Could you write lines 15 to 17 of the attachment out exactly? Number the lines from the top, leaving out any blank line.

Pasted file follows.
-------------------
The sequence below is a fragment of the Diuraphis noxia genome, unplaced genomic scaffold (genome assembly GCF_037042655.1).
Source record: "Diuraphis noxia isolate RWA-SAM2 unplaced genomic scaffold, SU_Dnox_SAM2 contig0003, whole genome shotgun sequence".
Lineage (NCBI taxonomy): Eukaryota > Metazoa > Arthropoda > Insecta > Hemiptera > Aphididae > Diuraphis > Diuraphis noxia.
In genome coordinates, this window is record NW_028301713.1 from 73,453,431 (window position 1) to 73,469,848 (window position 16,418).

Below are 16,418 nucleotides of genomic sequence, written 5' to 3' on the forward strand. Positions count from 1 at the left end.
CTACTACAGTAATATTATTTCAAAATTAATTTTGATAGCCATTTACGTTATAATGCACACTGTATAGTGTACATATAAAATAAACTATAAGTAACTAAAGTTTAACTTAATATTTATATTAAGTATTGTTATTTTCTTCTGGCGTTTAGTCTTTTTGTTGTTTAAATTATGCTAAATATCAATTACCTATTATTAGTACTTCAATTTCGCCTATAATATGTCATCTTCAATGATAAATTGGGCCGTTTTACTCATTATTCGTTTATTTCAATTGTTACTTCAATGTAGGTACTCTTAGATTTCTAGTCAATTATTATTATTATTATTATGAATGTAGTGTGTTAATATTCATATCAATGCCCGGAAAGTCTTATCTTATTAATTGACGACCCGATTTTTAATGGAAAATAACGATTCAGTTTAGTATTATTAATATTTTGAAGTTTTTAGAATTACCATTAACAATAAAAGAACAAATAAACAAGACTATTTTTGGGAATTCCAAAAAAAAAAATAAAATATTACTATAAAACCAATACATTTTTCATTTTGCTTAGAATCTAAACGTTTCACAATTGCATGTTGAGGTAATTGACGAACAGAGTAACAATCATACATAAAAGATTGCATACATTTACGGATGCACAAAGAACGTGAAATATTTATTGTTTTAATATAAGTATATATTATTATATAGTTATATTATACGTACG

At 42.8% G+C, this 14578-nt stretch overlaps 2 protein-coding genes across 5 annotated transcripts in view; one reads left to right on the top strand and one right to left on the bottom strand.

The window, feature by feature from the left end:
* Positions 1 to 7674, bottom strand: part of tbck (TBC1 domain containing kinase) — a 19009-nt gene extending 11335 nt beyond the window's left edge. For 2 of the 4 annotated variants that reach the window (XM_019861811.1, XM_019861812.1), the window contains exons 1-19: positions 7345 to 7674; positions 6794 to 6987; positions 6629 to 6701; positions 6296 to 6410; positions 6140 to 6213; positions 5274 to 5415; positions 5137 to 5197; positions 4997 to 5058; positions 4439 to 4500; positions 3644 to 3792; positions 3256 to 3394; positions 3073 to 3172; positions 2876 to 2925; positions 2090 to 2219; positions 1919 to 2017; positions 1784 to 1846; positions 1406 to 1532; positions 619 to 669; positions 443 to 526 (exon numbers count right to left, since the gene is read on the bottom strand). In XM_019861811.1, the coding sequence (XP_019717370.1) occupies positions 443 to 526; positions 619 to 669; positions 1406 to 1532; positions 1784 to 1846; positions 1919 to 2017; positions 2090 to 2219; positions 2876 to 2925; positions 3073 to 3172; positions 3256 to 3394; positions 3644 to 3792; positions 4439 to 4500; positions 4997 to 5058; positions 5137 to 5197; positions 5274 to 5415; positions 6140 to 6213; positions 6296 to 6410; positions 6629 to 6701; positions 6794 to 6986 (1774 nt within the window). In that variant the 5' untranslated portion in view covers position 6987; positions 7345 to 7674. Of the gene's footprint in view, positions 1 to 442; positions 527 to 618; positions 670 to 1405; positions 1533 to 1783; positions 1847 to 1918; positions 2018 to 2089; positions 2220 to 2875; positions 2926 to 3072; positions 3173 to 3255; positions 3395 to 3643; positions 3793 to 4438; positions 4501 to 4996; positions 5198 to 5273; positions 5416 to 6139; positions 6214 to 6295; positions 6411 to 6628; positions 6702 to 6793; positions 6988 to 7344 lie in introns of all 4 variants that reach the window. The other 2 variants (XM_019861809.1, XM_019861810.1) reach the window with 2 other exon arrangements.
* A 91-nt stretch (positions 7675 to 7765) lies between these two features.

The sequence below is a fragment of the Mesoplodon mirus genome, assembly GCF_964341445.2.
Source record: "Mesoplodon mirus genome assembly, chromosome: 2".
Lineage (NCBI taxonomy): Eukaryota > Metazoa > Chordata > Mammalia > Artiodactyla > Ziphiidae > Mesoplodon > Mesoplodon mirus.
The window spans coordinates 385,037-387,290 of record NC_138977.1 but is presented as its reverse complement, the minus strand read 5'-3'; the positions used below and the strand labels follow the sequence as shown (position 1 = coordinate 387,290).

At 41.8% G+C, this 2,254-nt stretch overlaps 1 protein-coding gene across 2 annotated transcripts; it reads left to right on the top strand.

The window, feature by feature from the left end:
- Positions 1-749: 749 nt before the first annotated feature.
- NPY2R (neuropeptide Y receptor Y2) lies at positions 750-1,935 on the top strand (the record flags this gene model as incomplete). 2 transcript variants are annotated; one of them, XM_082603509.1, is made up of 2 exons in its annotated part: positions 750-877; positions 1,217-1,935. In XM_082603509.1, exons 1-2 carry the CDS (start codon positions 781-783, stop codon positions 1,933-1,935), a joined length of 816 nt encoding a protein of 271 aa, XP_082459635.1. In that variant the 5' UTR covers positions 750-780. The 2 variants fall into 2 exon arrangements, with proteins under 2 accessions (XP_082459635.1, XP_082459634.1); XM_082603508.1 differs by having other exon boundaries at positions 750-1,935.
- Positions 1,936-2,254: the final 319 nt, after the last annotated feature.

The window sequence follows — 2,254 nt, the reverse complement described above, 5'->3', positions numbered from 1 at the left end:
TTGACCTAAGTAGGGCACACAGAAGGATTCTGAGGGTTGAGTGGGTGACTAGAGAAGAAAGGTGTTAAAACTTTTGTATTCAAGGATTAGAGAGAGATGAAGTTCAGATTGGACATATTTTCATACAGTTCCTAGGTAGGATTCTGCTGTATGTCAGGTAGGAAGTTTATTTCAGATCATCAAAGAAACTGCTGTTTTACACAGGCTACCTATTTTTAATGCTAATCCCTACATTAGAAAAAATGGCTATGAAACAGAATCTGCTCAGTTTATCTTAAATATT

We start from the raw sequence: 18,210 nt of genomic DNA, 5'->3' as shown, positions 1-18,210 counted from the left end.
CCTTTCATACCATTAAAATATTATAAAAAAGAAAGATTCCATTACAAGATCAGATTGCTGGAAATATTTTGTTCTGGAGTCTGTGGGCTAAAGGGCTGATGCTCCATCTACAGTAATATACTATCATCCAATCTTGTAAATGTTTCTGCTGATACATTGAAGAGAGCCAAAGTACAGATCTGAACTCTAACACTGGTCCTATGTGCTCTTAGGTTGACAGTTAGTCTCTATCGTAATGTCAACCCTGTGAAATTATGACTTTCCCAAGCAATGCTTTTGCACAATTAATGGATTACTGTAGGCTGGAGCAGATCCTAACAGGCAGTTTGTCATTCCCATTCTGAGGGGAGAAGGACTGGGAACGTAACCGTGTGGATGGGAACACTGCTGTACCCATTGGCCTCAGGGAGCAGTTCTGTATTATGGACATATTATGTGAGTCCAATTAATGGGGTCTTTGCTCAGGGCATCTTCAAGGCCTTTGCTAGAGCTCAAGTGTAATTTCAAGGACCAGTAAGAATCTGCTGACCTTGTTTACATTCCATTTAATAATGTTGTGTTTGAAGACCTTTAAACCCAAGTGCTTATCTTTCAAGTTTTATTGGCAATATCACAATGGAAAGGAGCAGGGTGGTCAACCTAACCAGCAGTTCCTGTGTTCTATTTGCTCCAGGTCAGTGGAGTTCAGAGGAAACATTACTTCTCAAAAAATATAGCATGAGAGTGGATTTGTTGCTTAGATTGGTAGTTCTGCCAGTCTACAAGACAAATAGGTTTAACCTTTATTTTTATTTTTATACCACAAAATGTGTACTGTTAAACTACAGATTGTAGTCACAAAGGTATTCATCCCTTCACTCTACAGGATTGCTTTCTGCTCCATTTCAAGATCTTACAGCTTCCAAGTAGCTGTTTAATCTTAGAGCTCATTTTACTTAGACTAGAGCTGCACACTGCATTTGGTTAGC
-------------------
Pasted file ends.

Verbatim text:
At 41.8% G+C, this 2,254-nt stretch overlaps 1 protein-coding gene across 2 annotated transcripts; it reads left to right on the top strand.

The window, feature by feature from the left end:
- Positions 1-749: 749 nt before the first annotated feature.